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That is what I am saying, with the caveat that there are two big variables, the first of which is behaviour change. If someone decides, in their newly insulated home, to turn up the dial and hoover in the nude, that will affect the energy bill. Likewise, if there is a spike in oil prices or a surge in gas or electricity prices, that will affect bills. On an equalised basis, assuming there is no major behaviour change, the assumption in the model we are working on will be that the financing costs will always be less than the overall costs of installation.
Our ambition goes way beyond just household energy efficiency. Households, businesses, industry and the public sector all need to pull together to achieve the change that we need. For businesses, energy efficiency can make sense provided that they are not constrained by unnecessary bureaucracy. The green deal will apply to businesses too, and especially to small and medium-sized enterprises. It has the potential to help many companies improve not only their green credentials but their bank balances and their overall competitiveness.
I want our reforms to take energy efficiency away from the corporate social responsibility managers and plant it firmly on the desk of Britain's finance controllers. Pioneers in this area are already demonstrating that energy efficiency makes real sense for business. To pick just one example, Marks and Spencer made a saving of £50 million last year alone through energy-efficiency measures. It is just one of thousands of progressive British businesses that realise that energy efficiency has a direct impact on profitability.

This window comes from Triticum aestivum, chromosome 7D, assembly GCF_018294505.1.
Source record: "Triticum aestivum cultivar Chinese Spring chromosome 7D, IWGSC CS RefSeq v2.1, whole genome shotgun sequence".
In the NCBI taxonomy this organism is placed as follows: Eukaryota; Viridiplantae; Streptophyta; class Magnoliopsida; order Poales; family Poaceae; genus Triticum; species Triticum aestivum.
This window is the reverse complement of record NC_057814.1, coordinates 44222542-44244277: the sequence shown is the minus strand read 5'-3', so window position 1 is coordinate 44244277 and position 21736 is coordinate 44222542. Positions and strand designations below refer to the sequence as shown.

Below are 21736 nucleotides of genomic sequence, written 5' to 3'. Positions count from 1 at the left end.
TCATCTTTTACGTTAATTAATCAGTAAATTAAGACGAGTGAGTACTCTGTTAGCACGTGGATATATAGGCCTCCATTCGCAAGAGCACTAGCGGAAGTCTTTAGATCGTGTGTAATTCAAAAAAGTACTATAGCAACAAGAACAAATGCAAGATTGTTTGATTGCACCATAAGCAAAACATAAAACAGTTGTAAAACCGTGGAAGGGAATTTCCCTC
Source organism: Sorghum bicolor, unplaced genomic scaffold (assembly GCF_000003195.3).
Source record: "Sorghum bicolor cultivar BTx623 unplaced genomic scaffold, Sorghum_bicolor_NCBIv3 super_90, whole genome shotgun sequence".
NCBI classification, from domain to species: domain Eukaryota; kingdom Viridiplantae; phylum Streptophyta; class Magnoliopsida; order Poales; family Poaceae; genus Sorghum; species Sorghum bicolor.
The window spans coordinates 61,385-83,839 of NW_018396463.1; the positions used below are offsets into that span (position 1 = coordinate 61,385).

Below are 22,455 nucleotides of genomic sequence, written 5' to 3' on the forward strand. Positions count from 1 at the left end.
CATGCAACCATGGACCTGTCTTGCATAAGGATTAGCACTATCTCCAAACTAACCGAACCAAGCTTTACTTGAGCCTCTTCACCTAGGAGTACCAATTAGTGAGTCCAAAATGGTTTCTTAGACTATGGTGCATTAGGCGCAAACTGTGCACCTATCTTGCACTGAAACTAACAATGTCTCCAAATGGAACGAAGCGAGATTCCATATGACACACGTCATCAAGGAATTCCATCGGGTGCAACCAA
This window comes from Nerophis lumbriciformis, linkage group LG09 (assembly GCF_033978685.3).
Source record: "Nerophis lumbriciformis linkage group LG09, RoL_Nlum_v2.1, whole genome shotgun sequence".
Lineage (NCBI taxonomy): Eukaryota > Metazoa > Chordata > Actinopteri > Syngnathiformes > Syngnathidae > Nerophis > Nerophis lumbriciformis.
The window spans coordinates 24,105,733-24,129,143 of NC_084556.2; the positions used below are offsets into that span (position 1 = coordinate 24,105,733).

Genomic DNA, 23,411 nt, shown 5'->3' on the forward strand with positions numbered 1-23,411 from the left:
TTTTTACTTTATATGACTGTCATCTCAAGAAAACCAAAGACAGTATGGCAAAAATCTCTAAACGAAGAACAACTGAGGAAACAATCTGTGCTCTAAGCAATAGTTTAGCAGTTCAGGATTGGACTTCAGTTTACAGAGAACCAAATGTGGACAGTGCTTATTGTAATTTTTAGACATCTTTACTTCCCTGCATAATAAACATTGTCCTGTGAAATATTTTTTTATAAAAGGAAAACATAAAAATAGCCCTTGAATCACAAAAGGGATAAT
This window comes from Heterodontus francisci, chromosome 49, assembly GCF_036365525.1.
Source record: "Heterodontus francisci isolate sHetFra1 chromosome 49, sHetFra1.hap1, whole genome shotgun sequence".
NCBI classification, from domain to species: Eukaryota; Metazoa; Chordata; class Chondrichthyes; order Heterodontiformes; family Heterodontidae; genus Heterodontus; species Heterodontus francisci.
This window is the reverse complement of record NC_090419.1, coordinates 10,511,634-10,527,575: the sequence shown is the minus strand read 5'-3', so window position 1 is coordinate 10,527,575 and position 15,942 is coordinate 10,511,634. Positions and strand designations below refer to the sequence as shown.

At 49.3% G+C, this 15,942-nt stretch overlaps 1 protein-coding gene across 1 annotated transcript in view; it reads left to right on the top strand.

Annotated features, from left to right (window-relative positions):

Marks and Spencer launched Plan A in January 2007, in which it set out 100 commitments to achieve in five years and the aim of improving fuel efficiency by more than 20%. Critical to Plan A has been genuine and consistent leadership from the very top of the organisation. Providing leadership from Government Departments is a responsibility that we cannot shirk, and that is why the new Prime Minister has committed the coalition to cutting emissions from central Government Departments by 10% in just 12 months. I am pleased to inform the House that work is well under way, but the 10% cut in Whitehall is just the starting point. We are engaged in a major, long-term drive to reduce emissions and save energy costs right across the wider public sector, which alone accounts for 3% of total UK carbon emissions.
The public can watch our progress: all Government Departments are now committed to publishing their energy use online and in real time. Seventeen Government Departments will publish energy consumption data for their headquarters buildings by the end of July, following the first meeting of the new cross-departmental energy committee. However, I am pleased to say that the Department of Energy and Climate Change, the Home Office and the Ministry of Justice have already made their energy-use information available online and in real time. We have also asked the private sector to join Ministers in this cross-cutting group, so that we can hold Government Departments to account and ensure that we learn the very best practice from business. This Government are determined to get our house in shape in short order, and we are already delivering clearer leadership, greater transparency and real change.
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